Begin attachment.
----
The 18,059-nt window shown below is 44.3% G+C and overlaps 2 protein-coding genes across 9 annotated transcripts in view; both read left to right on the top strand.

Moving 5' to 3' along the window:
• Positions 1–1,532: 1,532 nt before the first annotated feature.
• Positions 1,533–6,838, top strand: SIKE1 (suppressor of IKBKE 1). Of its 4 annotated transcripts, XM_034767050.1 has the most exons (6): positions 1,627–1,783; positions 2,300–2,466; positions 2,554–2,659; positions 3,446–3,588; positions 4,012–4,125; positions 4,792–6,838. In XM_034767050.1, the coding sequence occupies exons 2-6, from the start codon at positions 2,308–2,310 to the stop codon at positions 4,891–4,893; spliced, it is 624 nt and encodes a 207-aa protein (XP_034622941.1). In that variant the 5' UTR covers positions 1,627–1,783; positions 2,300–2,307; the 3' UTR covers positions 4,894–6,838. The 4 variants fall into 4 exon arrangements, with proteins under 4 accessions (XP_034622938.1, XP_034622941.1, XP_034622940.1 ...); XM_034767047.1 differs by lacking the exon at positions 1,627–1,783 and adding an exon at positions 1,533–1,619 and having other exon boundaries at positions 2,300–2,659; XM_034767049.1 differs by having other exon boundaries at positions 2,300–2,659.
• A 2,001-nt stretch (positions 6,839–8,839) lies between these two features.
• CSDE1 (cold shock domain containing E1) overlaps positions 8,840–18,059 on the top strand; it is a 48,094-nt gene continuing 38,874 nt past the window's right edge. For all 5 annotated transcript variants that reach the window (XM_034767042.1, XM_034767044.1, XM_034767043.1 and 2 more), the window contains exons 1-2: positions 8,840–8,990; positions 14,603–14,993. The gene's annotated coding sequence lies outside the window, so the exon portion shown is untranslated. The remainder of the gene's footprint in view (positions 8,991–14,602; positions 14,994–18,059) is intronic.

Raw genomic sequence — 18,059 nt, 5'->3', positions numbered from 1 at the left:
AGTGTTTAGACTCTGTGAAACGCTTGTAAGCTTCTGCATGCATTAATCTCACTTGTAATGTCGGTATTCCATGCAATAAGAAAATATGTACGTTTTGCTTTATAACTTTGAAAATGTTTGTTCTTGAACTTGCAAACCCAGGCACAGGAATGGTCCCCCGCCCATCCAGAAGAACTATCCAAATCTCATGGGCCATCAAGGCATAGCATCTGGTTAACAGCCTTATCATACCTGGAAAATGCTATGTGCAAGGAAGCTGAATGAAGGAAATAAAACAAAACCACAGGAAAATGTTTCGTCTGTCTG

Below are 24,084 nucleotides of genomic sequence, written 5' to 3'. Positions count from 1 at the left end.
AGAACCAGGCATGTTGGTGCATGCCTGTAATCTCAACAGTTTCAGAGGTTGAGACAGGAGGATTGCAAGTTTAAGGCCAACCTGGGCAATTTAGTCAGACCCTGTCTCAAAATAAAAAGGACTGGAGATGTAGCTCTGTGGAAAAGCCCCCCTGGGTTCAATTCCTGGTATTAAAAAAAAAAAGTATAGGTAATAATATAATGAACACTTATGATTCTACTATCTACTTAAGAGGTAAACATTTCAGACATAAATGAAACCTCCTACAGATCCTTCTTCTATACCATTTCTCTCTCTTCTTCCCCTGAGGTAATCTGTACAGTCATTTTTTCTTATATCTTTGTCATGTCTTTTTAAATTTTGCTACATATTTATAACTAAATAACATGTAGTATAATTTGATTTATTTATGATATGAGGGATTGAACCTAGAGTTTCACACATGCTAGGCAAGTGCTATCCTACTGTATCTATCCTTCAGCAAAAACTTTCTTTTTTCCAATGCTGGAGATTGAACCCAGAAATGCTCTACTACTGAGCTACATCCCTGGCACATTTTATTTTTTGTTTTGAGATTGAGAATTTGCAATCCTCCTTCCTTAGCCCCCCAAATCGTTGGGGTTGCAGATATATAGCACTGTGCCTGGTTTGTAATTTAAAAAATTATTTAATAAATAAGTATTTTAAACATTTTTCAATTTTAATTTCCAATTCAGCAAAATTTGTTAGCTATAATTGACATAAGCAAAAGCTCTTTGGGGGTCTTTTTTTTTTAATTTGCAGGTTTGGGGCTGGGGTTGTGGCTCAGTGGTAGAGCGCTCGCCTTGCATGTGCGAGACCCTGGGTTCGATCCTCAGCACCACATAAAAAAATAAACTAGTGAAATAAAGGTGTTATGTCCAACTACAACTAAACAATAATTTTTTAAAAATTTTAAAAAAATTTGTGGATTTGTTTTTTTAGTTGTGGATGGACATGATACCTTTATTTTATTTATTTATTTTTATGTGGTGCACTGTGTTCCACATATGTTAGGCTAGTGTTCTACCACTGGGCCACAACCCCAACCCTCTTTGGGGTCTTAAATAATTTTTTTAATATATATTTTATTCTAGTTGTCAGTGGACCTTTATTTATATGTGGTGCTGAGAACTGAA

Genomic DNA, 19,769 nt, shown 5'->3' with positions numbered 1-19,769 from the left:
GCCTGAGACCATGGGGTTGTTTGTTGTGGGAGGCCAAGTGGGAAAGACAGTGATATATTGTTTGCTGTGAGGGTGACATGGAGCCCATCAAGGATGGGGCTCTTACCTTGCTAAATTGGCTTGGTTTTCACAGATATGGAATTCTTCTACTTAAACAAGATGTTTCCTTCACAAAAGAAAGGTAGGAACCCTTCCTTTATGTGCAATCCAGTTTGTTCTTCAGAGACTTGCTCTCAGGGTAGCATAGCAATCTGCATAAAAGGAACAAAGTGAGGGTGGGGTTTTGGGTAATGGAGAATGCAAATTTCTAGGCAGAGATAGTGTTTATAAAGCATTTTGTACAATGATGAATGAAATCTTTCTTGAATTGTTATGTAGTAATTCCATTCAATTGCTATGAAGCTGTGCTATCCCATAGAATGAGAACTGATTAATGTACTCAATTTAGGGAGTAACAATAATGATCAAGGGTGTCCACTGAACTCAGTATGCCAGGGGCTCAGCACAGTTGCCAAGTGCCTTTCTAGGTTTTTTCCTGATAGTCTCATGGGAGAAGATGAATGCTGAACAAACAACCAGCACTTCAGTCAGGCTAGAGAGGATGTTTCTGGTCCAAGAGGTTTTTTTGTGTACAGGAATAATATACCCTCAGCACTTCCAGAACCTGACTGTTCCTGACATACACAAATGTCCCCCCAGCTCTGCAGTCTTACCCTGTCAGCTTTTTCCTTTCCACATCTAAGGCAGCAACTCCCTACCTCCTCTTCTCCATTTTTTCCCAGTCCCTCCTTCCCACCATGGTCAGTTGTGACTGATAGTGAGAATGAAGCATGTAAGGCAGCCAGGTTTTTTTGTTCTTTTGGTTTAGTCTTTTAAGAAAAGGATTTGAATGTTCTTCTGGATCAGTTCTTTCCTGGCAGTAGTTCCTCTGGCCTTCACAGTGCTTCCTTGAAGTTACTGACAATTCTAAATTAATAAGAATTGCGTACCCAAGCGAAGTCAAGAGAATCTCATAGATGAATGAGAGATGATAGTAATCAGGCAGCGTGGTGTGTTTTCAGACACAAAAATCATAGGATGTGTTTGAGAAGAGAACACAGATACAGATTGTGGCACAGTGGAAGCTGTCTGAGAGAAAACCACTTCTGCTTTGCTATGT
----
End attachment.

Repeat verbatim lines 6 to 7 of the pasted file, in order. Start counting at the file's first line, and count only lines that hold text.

• CSDE1 (cold shock domain containing E1) overlaps positions 8,840–18,059 on the top strand; it is a 48,094-nt gene continuing 38,874 nt past the window's right edge. For all 5 annotated transcript variants that reach the window (XM_034767042.1, XM_034767044.1, XM_034767043.1 and 2 more), the window contains exons 1-2: positions 8,840–8,990; positions 14,603–14,993. The gene's annotated coding sequence lies outside the window, so the exon portion shown is untranslated. The remainder of the gene's footprint in view (positions 8,991–14,602; positions 14,994–18,059) is intronic.

Raw genomic sequence — 18,059 nt, 5'->3', positions numbered from 1 at the left: